Released on Rough Trade.
When I first came into contact with Sleaford Mods scabrous, dystopian world view some time in 2013 it was easy to dismiss it as purely satirical: spat out at a hundred miles an hour, Jason Williamson’s breathless rants about the English condition on songs like Jobseeker felt like contemptuous parodies, things that only happened in nightmares.
And then goddamit it all started to come true. One by one the grotesque charachters they gleefully assembled like zombie-Frankensteins crawled out of the primordial sludge that is austerity Britain, monsters that belong to a culturally deadened era of scummy deeds, done by scummy people, done for scummy reasons dressed up like dolls in lies and justified with false flag crypto reasoning.
Together with long-term creative partner Andrew Fearn, Williamson has turned Sleaford Mods into a profane voice of minority conscience, their music as real on English Tapas as the ghouls who haunt it, from attention junkie celebrities to their old foil Boris Johnson.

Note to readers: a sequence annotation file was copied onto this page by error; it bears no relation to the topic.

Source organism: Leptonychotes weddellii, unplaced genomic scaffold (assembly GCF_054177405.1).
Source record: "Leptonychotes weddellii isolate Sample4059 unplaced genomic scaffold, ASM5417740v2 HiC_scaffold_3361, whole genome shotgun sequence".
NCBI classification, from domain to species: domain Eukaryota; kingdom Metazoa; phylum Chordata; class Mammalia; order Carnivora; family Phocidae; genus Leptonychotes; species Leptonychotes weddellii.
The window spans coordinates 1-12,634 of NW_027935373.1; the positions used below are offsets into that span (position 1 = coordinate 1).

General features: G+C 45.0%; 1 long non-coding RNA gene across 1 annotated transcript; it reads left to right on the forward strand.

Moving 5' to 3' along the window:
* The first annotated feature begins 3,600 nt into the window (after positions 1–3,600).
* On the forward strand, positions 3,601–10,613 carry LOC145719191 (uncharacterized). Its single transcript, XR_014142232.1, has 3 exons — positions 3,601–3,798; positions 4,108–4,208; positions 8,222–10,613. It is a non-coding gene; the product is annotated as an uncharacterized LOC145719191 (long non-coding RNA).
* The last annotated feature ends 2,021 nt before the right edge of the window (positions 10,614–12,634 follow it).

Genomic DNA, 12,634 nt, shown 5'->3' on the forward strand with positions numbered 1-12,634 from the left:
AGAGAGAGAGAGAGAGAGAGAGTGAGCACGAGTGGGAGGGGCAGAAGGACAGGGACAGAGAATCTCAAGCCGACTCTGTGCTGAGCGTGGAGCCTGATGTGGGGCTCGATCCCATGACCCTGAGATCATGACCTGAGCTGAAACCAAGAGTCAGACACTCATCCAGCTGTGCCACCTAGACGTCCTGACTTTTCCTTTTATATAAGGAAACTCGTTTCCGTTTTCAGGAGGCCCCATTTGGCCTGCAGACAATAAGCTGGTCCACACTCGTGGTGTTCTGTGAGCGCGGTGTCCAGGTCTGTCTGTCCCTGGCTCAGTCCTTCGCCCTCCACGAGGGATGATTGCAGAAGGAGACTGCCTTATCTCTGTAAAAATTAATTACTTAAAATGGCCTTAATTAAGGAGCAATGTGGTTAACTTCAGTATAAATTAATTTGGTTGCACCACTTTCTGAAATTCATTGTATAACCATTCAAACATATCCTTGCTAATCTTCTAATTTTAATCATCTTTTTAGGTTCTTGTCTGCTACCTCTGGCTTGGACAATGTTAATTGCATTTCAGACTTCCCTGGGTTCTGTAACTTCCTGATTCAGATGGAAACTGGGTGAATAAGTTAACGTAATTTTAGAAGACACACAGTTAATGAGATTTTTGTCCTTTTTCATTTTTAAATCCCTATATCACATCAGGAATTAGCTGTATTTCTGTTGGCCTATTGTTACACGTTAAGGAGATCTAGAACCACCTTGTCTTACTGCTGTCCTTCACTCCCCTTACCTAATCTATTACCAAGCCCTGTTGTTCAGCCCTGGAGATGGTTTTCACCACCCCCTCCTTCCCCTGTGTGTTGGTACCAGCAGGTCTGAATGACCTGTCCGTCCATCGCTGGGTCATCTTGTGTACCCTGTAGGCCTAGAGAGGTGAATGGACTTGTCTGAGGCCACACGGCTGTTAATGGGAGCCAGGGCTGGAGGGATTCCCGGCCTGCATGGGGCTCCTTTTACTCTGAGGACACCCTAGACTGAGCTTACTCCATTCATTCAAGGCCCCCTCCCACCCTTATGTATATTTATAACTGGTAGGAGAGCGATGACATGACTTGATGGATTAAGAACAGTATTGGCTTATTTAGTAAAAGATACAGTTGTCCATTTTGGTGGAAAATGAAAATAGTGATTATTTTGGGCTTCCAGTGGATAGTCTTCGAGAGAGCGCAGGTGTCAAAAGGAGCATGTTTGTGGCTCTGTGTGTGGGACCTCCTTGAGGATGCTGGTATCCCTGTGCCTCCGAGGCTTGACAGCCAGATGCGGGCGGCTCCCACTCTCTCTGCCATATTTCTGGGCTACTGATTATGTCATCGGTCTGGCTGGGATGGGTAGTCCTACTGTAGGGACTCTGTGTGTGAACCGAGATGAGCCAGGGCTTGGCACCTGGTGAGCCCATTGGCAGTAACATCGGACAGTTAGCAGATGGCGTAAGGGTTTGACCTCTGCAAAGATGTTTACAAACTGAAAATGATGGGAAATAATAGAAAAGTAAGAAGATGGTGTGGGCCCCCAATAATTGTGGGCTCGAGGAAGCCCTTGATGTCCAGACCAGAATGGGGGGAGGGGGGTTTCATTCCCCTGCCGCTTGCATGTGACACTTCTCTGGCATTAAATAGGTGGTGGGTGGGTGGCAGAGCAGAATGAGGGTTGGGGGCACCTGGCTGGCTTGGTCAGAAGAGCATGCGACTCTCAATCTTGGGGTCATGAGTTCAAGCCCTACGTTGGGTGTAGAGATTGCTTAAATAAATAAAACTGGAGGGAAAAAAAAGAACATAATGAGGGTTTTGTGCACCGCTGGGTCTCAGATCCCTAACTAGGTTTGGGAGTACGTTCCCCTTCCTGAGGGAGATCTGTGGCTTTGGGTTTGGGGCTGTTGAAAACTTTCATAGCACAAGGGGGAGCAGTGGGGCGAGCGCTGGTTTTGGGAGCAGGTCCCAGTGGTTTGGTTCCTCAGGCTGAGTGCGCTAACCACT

Predictably the duo had few, if any, answers with which to temper the despair and frustration, but although far from an olive branch, English Tapas is their most ambitious work yet, its creative fury built on the combat ready heft of grime.
What have the last four years taught us? Not much it seems. Williamson and Fearn have realised that sometimes the craziest people talk the most sense, fucked up messiahs carrying modern-day tablets of stone in between their ears, truths we choose to ignore. Some of those revelations are here: the rest they might leave us to figure out for ourselves. Imagine what we might know tomorrow.